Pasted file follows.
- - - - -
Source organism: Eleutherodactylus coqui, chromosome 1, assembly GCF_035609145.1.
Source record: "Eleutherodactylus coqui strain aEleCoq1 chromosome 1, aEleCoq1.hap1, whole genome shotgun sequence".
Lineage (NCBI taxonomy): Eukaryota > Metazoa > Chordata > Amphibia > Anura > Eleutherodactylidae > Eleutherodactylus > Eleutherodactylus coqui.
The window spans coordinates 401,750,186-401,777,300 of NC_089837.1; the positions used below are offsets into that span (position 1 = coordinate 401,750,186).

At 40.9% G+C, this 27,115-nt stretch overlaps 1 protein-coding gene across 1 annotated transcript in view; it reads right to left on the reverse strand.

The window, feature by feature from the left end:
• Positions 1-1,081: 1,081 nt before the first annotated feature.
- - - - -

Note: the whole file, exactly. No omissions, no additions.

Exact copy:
Source organism: Eleutherodactylus coqui, chromosome 1, assembly GCF_035609145.1.
Source record: "Eleutherodactylus coqui strain aEleCoq1 chromosome 1, aEleCoq1.hap1, whole genome shotgun sequence".
Lineage (NCBI taxonomy): Eukaryota > Metazoa > Chordata > Amphibia > Anura > Eleutherodactylidae > Eleutherodactylus > Eleutherodactylus coqui.
The window spans coordinates 401,750,186-401,777,300 of NC_089837.1; the positions used below are offsets into that span (position 1 = coordinate 401,750,186).

At 40.9% G+C, this 27,115-nt stretch overlaps 1 protein-coding gene across 1 annotated transcript in view; it reads right to left on the reverse strand.

The window, feature by feature from the left end:
• Positions 1-1,081: 1,081 nt before the first annotated feature.